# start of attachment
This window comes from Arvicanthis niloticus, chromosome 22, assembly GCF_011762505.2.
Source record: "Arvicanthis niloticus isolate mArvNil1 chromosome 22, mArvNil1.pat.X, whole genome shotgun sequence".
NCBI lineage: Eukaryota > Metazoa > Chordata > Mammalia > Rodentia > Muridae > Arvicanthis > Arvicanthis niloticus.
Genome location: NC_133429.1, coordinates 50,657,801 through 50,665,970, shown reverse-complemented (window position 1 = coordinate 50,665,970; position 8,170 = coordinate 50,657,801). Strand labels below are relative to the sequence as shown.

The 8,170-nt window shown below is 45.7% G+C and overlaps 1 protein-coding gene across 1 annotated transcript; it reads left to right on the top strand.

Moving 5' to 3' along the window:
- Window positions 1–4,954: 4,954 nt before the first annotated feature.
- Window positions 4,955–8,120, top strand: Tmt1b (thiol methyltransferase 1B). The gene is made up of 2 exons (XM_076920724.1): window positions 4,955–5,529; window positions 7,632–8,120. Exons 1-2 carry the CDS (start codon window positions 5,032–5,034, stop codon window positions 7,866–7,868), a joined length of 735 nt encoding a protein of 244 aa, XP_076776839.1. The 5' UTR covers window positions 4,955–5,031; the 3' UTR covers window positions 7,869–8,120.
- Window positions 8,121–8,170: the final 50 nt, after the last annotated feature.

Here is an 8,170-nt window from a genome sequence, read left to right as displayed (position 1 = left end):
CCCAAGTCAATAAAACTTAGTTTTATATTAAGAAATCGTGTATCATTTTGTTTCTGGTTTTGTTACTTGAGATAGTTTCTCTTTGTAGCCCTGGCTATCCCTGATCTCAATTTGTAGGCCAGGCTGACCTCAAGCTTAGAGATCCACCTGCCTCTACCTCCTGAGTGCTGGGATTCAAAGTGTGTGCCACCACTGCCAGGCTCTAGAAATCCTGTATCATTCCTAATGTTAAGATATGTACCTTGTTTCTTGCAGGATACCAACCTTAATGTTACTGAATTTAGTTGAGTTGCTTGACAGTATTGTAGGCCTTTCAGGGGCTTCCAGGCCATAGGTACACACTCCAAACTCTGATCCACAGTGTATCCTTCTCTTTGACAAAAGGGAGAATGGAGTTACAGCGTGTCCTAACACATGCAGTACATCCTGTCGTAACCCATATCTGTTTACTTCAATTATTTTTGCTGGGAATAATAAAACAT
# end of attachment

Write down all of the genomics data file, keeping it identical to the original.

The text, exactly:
This window comes from Arvicanthis niloticus, chromosome 22, assembly GCF_011762505.2.
Source record: "Arvicanthis niloticus isolate mArvNil1 chromosome 22, mArvNil1.pat.X, whole genome shotgun sequence".
NCBI lineage: Eukaryota > Metazoa > Chordata > Mammalia > Rodentia > Muridae > Arvicanthis > Arvicanthis niloticus.
Genome location: NC_133429.1, coordinates 50,657,801 through 50,665,970, shown reverse-complemented (window position 1 = coordinate 50,665,970; position 8,170 = coordinate 50,657,801). Strand labels below are relative to the sequence as shown.

The 8,170-nt window shown below is 45.7% G+C and overlaps 1 protein-coding gene across 1 annotated transcript; it reads left to right on the top strand.

Moving 5' to 3' along the window:
- Window positions 1–4,954: 4,954 nt before the first annotated feature.
- Window positions 4,955–8,120, top strand: Tmt1b (thiol methyltransferase 1B). The gene is made up of 2 exons (XM_076920724.1): window positions 4,955–5,529; window positions 7,632–8,120. Exons 1-2 carry the CDS (start codon window positions 5,032–5,034, stop codon window positions 7,866–7,868), a joined length of 735 nt encoding a protein of 244 aa, XP_076776839.1. The 5' UTR covers window positions 4,955–5,031; the 3' UTR covers window positions 7,869–8,120.
- Window positions 8,121–8,170: the final 50 nt, after the last annotated feature.

Here is an 8,170-nt window from a genome sequence, read left to right as displayed (position 1 = left end):
CCCAAGTCAATAAAACTTAGTTTTATATTAAGAAATCGTGTATCATTTTGTTTCTGGTTTTGTTACTTGAGATAGTTTCTCTTTGTAGCCCTGGCTATCCCTGATCTCAATTTGTAGGCCAGGCTGACCTCAAGCTTAGAGATCCACCTGCCTCTACCTCCTGAGTGCTGGGATTCAAAGTGTGTGCCACCACTGCCAGGCTCTAGAAATCCTGTATCATTCCTAATGTTAAGATATGTACCTTGTTTCTTGCAGGATACCAACCTTAATGTTACTGAATTTAGTTGAGTTGCTTGACAGTATTGTAGGCCTTTCAGGGGCTTCCAGGCCATAGGTACACACTCCAAACTCTGATCCACAGTGTATCCTTCTCTTTGACAAAAGGGAGAATGGAGTTACAGCGTGTCCTAACACATGCAGTACATCCTGTCGTAACCCATATCTGTTTACTTCAATTATTTTTGCTGGGAATAATAAAACAT